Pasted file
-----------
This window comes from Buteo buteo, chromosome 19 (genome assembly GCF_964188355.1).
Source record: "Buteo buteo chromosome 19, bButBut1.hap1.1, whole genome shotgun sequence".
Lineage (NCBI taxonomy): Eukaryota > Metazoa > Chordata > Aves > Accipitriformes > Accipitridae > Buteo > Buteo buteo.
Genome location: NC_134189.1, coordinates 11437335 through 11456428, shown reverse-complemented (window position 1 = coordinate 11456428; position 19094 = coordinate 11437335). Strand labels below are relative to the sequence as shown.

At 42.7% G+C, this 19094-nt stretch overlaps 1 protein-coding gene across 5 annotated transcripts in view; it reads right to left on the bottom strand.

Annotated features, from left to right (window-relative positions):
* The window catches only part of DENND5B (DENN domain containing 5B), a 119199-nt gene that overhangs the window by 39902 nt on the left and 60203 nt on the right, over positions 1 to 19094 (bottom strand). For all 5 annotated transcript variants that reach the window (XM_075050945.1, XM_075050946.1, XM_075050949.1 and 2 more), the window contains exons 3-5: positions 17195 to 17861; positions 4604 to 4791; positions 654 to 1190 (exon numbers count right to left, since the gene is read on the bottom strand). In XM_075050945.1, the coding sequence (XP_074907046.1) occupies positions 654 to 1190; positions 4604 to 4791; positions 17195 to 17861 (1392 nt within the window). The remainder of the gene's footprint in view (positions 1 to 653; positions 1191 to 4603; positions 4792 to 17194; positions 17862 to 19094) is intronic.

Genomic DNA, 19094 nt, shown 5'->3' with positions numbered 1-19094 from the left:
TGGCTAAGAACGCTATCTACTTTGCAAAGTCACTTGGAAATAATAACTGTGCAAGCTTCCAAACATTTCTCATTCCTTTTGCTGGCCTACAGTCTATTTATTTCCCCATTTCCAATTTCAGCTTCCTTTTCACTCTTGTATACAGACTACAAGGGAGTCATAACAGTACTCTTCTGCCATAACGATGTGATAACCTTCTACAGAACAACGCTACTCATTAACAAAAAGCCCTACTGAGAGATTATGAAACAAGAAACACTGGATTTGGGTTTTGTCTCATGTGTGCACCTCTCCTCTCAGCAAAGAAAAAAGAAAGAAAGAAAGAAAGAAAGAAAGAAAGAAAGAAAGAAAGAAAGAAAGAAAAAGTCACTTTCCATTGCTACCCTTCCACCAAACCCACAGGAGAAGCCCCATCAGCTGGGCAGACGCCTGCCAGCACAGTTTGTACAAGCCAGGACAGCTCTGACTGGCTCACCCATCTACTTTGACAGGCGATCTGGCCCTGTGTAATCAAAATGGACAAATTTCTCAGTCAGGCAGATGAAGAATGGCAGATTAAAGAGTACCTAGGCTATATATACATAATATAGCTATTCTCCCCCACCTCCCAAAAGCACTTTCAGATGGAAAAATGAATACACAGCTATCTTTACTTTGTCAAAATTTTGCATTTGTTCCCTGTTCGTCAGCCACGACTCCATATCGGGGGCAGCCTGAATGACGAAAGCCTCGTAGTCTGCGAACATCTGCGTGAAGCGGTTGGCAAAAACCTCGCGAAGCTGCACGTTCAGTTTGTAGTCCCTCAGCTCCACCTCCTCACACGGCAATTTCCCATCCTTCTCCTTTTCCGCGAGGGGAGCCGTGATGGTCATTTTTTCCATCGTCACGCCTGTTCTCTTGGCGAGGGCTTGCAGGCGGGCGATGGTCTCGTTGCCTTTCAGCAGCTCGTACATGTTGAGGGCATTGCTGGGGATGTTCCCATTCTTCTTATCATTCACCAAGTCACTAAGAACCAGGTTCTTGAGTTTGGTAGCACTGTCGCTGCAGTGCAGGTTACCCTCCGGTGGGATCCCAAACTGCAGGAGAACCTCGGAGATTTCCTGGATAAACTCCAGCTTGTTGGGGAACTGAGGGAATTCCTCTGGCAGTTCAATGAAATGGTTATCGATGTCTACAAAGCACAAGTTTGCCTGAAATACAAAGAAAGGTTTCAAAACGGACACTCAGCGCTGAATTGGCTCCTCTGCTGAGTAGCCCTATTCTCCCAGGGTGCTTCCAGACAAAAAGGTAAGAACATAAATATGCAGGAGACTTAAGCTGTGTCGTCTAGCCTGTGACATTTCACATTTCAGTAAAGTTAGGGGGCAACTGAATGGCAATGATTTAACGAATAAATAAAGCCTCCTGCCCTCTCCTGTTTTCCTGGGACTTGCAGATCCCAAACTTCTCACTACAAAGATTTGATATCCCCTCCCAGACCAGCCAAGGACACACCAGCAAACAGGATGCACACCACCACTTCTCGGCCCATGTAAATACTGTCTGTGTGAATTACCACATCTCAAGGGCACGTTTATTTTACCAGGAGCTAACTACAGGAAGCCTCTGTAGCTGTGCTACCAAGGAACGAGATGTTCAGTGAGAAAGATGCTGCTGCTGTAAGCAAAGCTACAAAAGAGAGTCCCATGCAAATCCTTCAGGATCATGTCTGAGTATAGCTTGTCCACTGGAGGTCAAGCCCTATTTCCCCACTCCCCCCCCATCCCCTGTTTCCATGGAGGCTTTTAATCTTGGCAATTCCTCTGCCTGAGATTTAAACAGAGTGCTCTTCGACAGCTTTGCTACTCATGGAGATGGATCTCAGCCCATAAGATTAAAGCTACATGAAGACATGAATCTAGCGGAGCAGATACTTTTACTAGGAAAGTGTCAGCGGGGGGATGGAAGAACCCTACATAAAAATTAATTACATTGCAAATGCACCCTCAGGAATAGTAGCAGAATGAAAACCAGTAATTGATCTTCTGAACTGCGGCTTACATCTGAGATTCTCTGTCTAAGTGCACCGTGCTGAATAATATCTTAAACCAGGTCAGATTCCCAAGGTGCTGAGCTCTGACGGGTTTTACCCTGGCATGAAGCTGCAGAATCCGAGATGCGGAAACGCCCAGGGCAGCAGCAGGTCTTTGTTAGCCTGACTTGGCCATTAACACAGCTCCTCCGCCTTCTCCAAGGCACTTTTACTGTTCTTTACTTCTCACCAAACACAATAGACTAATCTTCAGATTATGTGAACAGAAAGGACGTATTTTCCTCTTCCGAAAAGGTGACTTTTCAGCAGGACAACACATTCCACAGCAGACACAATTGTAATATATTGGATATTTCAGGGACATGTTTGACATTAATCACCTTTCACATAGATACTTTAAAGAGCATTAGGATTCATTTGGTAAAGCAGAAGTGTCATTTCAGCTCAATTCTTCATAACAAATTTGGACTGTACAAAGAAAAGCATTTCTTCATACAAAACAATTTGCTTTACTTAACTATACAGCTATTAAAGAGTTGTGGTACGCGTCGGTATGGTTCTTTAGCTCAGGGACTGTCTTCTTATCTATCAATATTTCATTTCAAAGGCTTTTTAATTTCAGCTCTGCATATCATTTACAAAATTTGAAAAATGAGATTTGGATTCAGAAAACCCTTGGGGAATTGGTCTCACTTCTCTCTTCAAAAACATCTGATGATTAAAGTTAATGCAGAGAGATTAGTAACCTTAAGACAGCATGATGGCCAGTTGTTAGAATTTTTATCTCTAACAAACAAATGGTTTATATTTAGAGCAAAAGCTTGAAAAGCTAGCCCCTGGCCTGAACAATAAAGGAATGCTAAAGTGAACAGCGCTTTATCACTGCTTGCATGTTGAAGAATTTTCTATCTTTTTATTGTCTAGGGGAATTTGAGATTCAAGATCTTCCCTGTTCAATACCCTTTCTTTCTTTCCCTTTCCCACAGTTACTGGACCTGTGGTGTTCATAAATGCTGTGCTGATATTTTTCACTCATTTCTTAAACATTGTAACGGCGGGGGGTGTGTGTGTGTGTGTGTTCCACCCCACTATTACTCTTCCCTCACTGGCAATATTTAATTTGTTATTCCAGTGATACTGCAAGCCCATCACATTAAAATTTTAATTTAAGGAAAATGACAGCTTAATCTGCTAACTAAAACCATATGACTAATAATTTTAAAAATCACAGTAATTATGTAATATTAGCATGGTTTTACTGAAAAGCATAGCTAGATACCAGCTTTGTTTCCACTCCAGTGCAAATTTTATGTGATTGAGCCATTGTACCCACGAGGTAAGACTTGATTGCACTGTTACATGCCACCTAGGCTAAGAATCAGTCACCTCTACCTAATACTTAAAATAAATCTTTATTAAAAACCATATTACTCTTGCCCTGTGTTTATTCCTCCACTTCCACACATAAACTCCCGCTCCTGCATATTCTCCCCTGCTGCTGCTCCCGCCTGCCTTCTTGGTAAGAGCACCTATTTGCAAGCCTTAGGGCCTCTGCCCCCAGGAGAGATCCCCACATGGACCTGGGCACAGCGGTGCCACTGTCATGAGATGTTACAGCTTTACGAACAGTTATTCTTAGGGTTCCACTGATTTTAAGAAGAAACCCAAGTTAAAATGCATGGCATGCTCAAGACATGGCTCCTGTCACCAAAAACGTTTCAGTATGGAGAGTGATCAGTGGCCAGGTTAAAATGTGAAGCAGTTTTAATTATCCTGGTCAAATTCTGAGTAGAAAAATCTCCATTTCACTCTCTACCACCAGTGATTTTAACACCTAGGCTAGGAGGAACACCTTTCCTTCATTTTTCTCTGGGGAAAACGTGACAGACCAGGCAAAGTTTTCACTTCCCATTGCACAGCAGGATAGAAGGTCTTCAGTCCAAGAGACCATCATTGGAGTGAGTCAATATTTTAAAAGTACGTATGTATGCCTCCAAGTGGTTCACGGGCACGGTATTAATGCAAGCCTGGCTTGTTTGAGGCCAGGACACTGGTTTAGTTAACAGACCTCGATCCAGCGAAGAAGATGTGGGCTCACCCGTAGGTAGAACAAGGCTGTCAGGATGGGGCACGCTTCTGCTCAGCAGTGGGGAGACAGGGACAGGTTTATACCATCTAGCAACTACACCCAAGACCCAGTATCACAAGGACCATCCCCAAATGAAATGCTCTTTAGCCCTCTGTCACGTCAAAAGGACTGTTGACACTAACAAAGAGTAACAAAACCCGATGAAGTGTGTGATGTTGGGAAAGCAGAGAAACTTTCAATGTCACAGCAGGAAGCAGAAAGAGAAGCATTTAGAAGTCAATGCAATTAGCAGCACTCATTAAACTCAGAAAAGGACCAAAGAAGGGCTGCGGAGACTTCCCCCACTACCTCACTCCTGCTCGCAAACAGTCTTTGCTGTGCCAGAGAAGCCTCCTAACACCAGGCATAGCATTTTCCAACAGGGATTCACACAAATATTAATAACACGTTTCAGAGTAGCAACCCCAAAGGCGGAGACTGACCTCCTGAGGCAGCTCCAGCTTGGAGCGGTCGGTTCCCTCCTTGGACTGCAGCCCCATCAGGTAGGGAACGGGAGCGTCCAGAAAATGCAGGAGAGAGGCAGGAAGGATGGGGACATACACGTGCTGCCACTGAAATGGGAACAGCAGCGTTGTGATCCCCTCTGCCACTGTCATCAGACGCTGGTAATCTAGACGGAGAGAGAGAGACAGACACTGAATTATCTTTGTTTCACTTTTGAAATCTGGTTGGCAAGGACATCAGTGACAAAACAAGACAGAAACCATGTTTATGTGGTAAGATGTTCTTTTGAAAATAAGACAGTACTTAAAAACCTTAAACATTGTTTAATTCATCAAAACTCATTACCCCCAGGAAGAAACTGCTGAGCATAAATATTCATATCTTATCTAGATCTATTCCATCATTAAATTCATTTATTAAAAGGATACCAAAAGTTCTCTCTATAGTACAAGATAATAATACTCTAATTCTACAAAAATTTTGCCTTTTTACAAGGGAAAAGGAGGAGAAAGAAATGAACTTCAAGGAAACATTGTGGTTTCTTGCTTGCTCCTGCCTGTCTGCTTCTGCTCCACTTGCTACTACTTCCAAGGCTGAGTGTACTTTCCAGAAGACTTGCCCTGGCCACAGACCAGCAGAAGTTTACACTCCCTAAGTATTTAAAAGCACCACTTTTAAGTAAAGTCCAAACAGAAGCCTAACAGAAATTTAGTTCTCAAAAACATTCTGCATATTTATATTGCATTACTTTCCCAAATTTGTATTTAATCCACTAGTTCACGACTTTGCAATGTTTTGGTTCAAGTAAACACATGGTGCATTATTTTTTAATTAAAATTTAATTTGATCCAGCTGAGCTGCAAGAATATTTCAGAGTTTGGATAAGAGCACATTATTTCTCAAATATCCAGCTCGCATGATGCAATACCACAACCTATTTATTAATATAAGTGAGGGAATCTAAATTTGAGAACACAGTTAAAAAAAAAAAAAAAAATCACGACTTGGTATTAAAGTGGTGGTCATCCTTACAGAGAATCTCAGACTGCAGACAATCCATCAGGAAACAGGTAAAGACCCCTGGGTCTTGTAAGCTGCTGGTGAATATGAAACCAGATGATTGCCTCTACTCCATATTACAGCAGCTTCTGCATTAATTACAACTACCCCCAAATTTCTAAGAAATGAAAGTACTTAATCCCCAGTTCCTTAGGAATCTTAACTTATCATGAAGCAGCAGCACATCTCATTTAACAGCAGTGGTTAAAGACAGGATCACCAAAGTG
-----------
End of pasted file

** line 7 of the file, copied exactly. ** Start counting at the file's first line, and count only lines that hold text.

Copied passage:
* The window catches only part of DENND5B (DENN domain containing 5B), a 119199-nt gene that overhangs the window by 39902 nt on the left and 60203 nt on the right, over positions 1 to 19094 (bottom strand). For all 5 annotated transcript variants that reach the window (XM_075050945.1, XM_075050946.1, XM_075050949.1 and 2 more), the window contains exons 3-5: positions 17195 to 17861; positions 4604 to 4791; positions 654 to 1190 (exon numbers count right to left, since the gene is read on the bottom strand). In XM_075050945.1, the coding sequence (XP_074907046.1) occupies positions 654 to 1190; positions 4604 to 4791; positions 17195 to 17861 (1392 nt within the window). The remainder of the gene's footprint in view (positions 1 to 653; positions 1191 to 4603; positions 4792 to 17194; positions 17862 to 19094) is intronic.